News Roundup: Shovel Ready

  • Lift construction resumes in New Zealand, where resorts are optimistic they can open next month with social distancing.
  • The Forest Service commences scoping for Lutsen Mountains’ big expansion, which would include seven new chairlifts.
  • You can also submit comments on Keystone’s Bergman Bowl project starting today.
  • The State of New York partners with Skytrac and Leitner-Poma for three fixed grip quads – two for Gore and one at Whiteface.
  • Vail Resorts provides last season’s Epic Pass holders with 20-80 percent credits and introduces free refund coverage for next winter.
  • Silver Mountain joins the Powder Alliance, Schweitzer exits.
  • Vail Resorts says goodbye to many Peak Resorts employees as planned before COVID-19.
  • The Burnaby Mountain Gondola project could benefit from an infrastructure push in Canada.
  • Wolf Creek planned to reopen this weekend but an executive order late last night extended the closure of Colorado ski areas through May 23rd.
  • Valemount, BC considers building a community ski hill.
  • I’m not an accountant but I think this filing reveals Vail Resorts has agreed with creditors not to make capital improvements of more than $200 million per year or undertake any mergers/acquisitions through January 2022.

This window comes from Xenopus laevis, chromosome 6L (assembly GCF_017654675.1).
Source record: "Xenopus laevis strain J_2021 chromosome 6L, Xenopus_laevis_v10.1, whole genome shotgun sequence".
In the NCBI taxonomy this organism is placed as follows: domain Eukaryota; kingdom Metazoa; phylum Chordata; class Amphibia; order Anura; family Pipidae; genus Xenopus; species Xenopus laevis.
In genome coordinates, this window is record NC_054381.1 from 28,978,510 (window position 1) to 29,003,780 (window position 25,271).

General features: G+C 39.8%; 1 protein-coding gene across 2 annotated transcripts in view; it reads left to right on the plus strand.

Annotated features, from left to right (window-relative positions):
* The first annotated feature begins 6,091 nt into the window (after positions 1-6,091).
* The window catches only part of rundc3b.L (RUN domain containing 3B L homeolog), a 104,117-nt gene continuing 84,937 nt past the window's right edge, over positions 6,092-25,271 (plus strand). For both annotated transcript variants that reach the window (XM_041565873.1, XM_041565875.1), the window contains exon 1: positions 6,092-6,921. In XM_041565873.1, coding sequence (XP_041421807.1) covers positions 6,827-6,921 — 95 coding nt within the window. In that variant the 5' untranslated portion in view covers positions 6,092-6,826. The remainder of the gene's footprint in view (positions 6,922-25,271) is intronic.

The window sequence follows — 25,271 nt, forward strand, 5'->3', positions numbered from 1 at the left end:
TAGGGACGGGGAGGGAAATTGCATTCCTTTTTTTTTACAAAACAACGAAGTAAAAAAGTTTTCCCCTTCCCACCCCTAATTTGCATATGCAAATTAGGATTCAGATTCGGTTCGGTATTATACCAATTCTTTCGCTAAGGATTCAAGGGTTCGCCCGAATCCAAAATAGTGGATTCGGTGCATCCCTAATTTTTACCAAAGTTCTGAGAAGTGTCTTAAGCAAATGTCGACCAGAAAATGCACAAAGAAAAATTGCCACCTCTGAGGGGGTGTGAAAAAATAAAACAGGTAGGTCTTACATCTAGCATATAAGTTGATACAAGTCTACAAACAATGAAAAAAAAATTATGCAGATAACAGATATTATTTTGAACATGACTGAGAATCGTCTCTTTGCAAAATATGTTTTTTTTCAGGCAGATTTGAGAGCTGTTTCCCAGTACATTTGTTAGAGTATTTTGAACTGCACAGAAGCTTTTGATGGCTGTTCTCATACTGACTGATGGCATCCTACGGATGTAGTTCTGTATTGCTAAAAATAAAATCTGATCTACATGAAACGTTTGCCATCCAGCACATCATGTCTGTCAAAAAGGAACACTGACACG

• Vail is also borrowing $600 million through the sale of bonds.

News Roundup: Bailout

  • The Forest Service approves issuance of a special use permit for Mountain Capital Partners to operate Elk Ridge.
  • Another new ski resort opens in North Korea with more lifts that look like knockoffs of a certain European manufacturer.
  • Arctaris plans to close on Saddleback December 23rd, but a last minute call for donations raises some questions.  A detachable quad is no longer planned but rather fixed grip lift replacements.
  • Disney’s Riviera Resort, the only hotel with its own dedicated Disney Skyliner station, opens Monday.
  • Facing repeated annual losses and falling skier visits, Spirit Mountain gets a bailout from the City of Duluth.
  • Sasquatch Mountain names its new Leitner-Poma quad Yeti Cruiser.
  • The nonprofit which operates Sky Tavern receives a new lease despite objections from nearby Mt. Rose.
  • New Sea to Sky Gondola cabins arrive in Squamish.